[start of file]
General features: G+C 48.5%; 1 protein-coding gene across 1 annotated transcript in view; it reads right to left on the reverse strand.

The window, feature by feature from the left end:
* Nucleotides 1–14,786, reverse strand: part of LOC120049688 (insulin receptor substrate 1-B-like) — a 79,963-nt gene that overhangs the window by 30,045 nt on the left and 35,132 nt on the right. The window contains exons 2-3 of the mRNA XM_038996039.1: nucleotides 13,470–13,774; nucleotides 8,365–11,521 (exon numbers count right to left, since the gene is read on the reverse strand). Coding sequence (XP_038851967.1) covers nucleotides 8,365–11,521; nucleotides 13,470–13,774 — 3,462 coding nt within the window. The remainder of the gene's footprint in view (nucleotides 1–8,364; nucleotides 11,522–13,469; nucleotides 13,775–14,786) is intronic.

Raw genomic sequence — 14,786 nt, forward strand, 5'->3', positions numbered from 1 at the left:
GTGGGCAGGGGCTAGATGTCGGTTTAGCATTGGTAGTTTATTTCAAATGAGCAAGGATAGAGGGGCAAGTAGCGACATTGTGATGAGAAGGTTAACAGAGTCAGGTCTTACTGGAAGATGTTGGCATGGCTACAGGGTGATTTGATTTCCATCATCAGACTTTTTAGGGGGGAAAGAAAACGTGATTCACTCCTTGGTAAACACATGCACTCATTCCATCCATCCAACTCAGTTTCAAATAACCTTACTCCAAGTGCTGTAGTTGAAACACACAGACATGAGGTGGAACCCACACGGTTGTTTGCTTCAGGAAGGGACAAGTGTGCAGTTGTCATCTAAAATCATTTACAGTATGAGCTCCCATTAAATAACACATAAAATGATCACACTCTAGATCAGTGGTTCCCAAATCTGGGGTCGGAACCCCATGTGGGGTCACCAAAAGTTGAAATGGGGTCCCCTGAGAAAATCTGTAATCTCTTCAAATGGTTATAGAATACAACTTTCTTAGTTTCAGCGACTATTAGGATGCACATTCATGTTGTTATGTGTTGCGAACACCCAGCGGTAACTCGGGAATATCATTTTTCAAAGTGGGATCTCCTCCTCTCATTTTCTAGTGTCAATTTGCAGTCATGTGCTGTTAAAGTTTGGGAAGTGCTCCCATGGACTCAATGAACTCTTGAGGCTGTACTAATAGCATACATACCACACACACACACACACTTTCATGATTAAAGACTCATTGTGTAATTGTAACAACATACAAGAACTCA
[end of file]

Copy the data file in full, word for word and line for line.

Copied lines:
General features: G+C 48.5%; 1 protein-coding gene across 1 annotated transcript in view; it reads right to left on the reverse strand.

The window, feature by feature from the left end:
* Nucleotides 1–14,786, reverse strand: part of LOC120049688 (insulin receptor substrate 1-B-like) — a 79,963-nt gene that overhangs the window by 30,045 nt on the left and 35,132 nt on the right. The window contains exons 2-3 of the mRNA XM_038996039.1: nucleotides 13,470–13,774; nucleotides 8,365–11,521 (exon numbers count right to left, since the gene is read on the reverse strand). Coding sequence (XP_038851967.1) covers nucleotides 8,365–11,521; nucleotides 13,470–13,774 — 3,462 coding nt within the window. The remainder of the gene's footprint in view (nucleotides 1–8,364; nucleotides 11,522–13,469; nucleotides 13,775–14,786) is intronic.

Raw genomic sequence — 14,786 nt, forward strand, 5'->3', positions numbered from 1 at the left:
GTGGGCAGGGGCTAGATGTCGGTTTAGCATTGGTAGTTTATTTCAAATGAGCAAGGATAGAGGGGCAAGTAGCGACATTGTGATGAGAAGGTTAACAGAGTCAGGTCTTACTGGAAGATGTTGGCATGGCTACAGGGTGATTTGATTTCCATCATCAGACTTTTTAGGGGGGAAAGAAAACGTGATTCACTCCTTGGTAAACACATGCACTCATTCCATCCATCCAACTCAGTTTCAAATAACCTTACTCCAAGTGCTGTAGTTGAAACACACAGACATGAGGTGGAACCCACACGGTTGTTTGCTTCAGGAAGGGACAAGTGTGCAGTTGTCATCTAAAATCATTTACAGTATGAGCTCCCATTAAATAACACATAAAATGATCACACTCTAGATCAGTGGTTCCCAAATCTGGGGTCGGAACCCCATGTGGGGTCACCAAAAGTTGAAATGGGGTCCCCTGAGAAAATCTGTAATCTCTTCAAATGGTTATAGAATACAACTTTCTTAGTTTCAGCGACTATTAGGATGCACATTCATGTTGTTATGTGTTGCGAACACCCAGCGGTAACTCGGGAATATCATTTTTCAAAGTGGGATCTCCTCCTCTCATTTTCTAGTGTCAATTTGCAGTCATGTGCTGTTAAAGTTTGGGAAGTGCTCCCATGGACTCAATGAACTCTTGAGGCTGTACTAATAGCATACATACCACACACACACACACACTTTCATGATTAAAGACTCATTGTGTAATTGTAACAACATACAAGAACTCA